The clothes look lived in, as though Garcia has been wearing this get-up for days. He stands onstage, nodding with the beat, his eyes shut tight. His right hand clutches the mike stand like a lover as his left arm extends toward the near-capacity crowd pressed into the black-box confines of the Double Door in Chicago.
Garcia blinks once, twice, then leans forward and murmurs, When I first saw her/I knew that I loved her/But when I said good-bye/I knew that I lost her.
These are the opening lines of "Now That I Miss Her." With its throbbing rhythm, spartan guitar and impassioned lyrics, the song offers a head-rushing microcosm of everything Elefant does best on its full-length debut, Sunlight Makes Me Paranoid. It's a record that Garcia says brought out the "innocent romantic" in him. The music is merely an extension of the singer and the emotions, addictions, vices, contradictions and torments of being in love.
"Can we turn that on?" Garcia asks the Double Door soundman, pointing to a giant disco ball directly above the stage. The man complies, and Elefant launches into the opening strains of "Tonight Let's Dance," a romantic saga perfectly complemented by the orb's thousand points of light.
Diego kneels at the lip of the stage and moans, All I want is her love.
A young girl presses her way to the front. Her face is the color of skim milk, topped off by a black, bobbed haircut and heavy mascara. She wears a candy-apple-red shirt under a shiny black leather jacket. Three stars are tattooed on the nape of her neck. She watches and smiles. She knows the words to every song.
Elefant attracts the lovelorn from both genders, and the sensitive rock-boy contingent is also out in full effect, sporting sad expressions and enough thick black glasses to stock a Roy Orbison convention.
"I'm singing about beautiful things. I'm singing about pain," Garcia muses a few days before the Chicago show. "I think you get what you sing about. I think we get people that are in touch with art and their surroundings. We get such sweet, pretty girls, I guess because I'm singing about them in a way. And then I get a lot of kids like me who are just romantics."
Garcia's romantic voyage began as an economics major at the relatively dispassionate campus of Brown University. Though he spent most of his Ivy League days playing guitar with dormmates, Garcia amassed enough credits to graduate. He hitched a ride to New York City seeking fortune, fame and big-city glamour and quickly fell into the music scene, though few of Garcia's early band experiences bore fruit.
"We started with the typical open-mike nights," he recalls. "We'd go in there and cover [Iggy Pop's] 'I Wanna Be Your Dog' and get funny looks. But I was never attracted to the idea of being just a singer-songwriter. I've always been very allured by the idea of being a frontman in front of a great rock band, so that's kind of what I set out to find."
With a truckload of tunes in tow, Garcia hooked up with Elefant, a trio in need of a singer. The new lineup signed with the minuscule Kemado imprint, released a three-song EP and continued to work the club circuit. Eventually, the group settled into an East Village studio to record Sunlight Makes Me Paranoid.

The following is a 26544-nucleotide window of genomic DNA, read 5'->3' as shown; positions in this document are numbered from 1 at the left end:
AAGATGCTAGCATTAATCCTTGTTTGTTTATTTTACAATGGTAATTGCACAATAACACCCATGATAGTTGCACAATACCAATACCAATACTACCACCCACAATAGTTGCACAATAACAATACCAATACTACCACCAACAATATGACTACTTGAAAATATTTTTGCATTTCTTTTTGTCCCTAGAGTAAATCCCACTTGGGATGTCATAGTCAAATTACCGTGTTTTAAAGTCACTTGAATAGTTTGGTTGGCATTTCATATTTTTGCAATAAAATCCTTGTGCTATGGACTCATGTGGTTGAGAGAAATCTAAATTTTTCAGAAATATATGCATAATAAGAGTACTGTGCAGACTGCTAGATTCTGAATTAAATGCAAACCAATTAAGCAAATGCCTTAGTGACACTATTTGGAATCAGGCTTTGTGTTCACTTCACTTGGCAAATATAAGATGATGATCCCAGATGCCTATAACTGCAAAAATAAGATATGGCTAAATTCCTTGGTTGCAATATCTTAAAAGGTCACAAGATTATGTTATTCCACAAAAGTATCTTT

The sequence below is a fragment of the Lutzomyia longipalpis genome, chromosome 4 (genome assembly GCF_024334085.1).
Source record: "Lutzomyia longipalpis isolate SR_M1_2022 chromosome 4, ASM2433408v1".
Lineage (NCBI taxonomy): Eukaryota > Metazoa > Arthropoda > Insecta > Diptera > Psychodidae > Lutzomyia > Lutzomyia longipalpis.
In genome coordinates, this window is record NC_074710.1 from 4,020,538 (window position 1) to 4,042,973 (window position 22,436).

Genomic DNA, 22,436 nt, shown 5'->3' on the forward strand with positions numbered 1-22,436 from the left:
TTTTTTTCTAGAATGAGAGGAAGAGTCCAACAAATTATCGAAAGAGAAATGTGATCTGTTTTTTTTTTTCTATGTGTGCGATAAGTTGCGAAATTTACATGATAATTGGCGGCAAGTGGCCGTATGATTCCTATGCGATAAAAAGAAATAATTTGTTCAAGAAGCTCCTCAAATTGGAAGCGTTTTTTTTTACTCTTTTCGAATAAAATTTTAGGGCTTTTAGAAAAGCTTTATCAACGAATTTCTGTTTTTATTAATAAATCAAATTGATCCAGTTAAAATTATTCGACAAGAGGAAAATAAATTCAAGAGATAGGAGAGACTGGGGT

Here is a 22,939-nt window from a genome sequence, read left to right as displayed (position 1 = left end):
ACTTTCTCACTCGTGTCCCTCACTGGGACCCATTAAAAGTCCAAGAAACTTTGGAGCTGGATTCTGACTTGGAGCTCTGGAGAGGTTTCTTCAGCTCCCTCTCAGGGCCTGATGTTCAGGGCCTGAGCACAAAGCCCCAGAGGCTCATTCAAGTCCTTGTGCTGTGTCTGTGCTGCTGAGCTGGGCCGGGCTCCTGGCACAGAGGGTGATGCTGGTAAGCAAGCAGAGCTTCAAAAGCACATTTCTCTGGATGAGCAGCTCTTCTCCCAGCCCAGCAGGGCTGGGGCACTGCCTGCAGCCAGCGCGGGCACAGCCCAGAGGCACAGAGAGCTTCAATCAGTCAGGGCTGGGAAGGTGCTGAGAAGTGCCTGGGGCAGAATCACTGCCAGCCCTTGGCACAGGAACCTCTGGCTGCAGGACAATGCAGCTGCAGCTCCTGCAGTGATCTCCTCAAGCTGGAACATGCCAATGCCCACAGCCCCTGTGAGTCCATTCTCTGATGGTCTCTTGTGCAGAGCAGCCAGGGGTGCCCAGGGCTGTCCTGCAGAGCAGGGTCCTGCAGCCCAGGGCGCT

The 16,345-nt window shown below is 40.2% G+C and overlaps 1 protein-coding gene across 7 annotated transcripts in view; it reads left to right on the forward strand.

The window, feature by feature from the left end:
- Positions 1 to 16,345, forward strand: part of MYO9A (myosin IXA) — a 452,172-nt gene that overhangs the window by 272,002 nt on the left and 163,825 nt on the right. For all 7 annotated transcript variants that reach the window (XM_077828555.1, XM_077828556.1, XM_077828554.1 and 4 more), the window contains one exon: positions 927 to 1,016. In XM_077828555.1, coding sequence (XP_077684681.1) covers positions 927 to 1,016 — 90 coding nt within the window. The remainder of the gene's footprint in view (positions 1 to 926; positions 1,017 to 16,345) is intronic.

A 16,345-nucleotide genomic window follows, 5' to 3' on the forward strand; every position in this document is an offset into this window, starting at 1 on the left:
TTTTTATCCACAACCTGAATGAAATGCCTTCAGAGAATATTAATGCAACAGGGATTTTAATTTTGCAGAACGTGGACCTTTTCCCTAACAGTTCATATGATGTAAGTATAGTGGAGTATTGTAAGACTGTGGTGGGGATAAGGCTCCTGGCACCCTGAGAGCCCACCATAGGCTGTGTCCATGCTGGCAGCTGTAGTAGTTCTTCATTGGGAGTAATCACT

"We could have gone so many different directions," Garcia says. "We could have gone dark, really psychedelic and decadent. Instead we all said, let's make music that's uplifting and happy and kind of an escape from how miserable everything was."
Elefant's buzz built slowly, buoyed by a tour with Interpol and a video for "Now That I Miss Her" that featured a bevy of New York supermodels. Critics were quick to compare the band to other Big Apple "the" bands, such as the Strokes, but Sunlight's true inspiration came from U.K. "the" bands the Cure and the Smiths, both known to spin their own sugary tales of grand romance.
"I was going through [what] any 22-year-old goes through," Garcia says. "Not knowing what you're doing with your life, long nights, the growing pains of a relationship -- jealousy, losing sleep over the silliest things, and then enjoying all the beauties of being in love, being with someone you care about. I was growing up, and I think that record really captures that."
Garcia seems eager to grow up even more. At the Chicago show, he introduces no fewer than four new songs, including a waltz called "The Clown" and "Black Magic Show," an epic ditty awash in power chords and dramatic sonic shifts.
"'Black Magic Show' sums up what the next record's going to be about," Garcia explains. "A lot of decadence, late nights, almost a circusy madness, but of course in the context of pop. It's a natural step. I can't explain how happy I get, what a high it is, to start writing a melody and deciding what the song is. When you decide what it is, then it just writes itself. That's the best feeling, to see it unfold in front of your eyes."
Onstage, Garcia isn't quite stoic, but his detached air is broken only occasionally. At the Double Door, during a raucous instrumental break in "Misfits," he grabs a Yankees cap from a kid in the front row and puts it on. Smoking a cigarette, drenched in sweat, he cracks his first smile of the evening. It's a short but effective set, 13 songs and gone. Then on to the next one-night stand.
"It totally surprises me," Garcia says of his group's success. "Going to a show in Miami and having it sold out is just bananas. It's so crazy to see kids so far away from where you started making music. That's the beauty of music. It travels so quickly."